Good luck --these totally non-responsive bureaucracies are frustrating

    Wow, sounds awful! I wonder if the university has someone with an in at the NCAA to get it straightened out? I had a problem with my son's transcript from a high school outside the US and that school had a contact at the NCAA they were able to call and get it fixed. Also I wonder if a sports advisor type would be able to help. They deal with the NCAA all the time and might have suggestions? All the best to you and your daughter.

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Archived Q&A and Reviews


College scholarships for high school athlete

Aug 2012

As a single, working parent, what are the steps my son and I must take to help him get recruited with scholarships by four year colleges, as an excellent football player with at least a 2.0 four year GPA and all requirements except three years of different math courses? He is working on that one. Thanks.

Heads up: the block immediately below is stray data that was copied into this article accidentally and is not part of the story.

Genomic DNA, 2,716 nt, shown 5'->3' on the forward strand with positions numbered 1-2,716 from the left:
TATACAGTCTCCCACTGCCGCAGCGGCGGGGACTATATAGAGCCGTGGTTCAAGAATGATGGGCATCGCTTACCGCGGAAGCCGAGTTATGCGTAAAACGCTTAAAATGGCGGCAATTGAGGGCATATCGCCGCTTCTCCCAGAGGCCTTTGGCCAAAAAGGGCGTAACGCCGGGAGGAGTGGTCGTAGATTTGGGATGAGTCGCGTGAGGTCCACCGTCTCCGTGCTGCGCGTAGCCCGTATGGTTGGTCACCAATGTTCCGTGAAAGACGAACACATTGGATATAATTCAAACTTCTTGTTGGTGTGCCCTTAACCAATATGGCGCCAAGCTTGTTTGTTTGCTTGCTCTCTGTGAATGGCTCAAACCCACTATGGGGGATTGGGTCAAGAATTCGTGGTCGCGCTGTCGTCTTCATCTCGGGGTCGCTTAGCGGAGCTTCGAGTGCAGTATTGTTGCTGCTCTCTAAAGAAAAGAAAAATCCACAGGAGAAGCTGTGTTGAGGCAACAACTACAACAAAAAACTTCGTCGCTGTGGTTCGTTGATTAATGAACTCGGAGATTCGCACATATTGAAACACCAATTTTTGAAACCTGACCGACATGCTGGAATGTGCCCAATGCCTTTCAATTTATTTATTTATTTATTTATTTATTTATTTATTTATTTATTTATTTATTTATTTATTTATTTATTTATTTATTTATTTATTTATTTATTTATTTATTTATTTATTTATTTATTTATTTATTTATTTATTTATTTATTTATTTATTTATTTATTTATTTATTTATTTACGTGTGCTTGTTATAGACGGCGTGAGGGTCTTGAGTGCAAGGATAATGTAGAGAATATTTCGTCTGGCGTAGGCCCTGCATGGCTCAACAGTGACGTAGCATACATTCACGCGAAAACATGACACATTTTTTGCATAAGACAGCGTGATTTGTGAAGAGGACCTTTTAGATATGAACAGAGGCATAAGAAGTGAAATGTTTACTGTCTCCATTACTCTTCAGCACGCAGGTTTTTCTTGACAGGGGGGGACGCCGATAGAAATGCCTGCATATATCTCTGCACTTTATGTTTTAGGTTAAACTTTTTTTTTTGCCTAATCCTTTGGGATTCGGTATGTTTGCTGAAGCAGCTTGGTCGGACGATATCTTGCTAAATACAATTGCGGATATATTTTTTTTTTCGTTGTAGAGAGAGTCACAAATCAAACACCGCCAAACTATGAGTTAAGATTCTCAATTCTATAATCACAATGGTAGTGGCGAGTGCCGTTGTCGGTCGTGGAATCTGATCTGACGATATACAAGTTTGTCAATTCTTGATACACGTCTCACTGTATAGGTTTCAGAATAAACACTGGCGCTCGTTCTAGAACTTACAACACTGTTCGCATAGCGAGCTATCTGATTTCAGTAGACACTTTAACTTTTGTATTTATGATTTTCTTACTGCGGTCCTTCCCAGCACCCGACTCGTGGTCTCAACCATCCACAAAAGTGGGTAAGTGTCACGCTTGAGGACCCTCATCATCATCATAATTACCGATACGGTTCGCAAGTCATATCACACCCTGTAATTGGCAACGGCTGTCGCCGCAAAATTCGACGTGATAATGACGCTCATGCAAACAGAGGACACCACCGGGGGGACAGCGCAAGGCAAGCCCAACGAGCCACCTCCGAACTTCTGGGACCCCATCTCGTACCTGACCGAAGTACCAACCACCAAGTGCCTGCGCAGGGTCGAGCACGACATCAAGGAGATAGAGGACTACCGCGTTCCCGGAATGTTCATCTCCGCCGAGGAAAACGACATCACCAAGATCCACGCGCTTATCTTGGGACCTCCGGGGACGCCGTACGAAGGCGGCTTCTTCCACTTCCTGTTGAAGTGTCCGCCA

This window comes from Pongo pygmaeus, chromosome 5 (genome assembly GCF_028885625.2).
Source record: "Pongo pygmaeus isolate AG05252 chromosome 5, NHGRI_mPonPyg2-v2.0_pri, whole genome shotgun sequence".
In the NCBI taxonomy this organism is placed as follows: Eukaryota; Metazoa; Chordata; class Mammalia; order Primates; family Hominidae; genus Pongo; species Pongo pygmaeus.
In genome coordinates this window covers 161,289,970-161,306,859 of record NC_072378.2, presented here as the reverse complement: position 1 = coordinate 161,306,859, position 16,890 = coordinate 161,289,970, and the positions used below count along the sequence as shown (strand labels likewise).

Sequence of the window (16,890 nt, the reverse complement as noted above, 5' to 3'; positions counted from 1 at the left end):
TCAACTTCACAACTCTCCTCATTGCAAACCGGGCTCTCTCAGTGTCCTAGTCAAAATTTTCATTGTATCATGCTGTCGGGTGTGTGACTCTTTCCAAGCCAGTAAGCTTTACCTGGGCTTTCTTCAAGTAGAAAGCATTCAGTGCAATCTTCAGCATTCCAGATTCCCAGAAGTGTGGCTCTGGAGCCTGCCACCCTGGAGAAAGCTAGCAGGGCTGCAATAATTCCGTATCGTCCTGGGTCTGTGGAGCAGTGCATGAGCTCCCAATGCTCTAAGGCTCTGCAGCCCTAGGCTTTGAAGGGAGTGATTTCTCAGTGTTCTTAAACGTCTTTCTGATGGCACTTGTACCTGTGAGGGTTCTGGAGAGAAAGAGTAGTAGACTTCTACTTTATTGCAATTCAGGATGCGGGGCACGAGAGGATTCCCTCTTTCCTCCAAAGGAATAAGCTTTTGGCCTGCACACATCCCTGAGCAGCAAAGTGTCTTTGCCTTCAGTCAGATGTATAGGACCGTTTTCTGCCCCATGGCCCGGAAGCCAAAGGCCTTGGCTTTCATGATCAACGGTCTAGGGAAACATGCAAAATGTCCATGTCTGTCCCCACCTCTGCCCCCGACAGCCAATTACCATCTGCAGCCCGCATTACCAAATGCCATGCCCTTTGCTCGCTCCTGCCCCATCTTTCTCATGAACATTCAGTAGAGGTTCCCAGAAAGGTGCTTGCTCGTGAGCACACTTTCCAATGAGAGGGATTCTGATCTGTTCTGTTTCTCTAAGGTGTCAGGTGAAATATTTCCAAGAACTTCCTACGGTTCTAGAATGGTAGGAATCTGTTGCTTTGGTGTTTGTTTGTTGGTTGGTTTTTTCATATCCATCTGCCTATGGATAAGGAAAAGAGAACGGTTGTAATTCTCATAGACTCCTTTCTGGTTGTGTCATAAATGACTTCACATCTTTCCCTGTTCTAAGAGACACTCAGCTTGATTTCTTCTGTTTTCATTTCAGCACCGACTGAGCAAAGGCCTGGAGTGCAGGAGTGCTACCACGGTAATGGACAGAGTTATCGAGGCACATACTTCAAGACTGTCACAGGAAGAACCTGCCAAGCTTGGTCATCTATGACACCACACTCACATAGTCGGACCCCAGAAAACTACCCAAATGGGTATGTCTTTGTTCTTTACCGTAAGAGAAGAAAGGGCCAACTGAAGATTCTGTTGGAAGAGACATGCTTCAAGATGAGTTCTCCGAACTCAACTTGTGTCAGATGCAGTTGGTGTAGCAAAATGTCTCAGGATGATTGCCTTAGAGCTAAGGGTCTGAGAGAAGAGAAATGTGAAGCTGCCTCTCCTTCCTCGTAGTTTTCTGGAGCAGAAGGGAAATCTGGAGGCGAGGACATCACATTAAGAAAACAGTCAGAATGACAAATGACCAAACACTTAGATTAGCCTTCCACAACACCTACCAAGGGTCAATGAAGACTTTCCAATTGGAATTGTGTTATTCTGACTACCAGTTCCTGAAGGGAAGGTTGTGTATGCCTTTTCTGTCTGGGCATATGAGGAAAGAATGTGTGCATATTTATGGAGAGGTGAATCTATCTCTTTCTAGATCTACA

search for ''ncaa clearinghouse'' or ''ncaa eligibility center'' --Don


The folks who pointed you to the NCAA Guide for the College-Bound Student Athlete are right and this will give you basic information; your son should also look at NAIA schools as well and the NAIA just recently established their own eligibility center. I don't know what year your son is, but you should go to the NCAA Eligibility Center and he and you should review that and begin to register at least by junior year. Pat


How to find athletic scholarships?

October 2002

I am a single Mom of a soccer player on the varsity team at BHS, My son is quite good at soccer. How do I start looking for contacts with coaches at college level and researching sports scholarships? I'd appreciate knowing how to get started looking into this? Thanks! ......Anon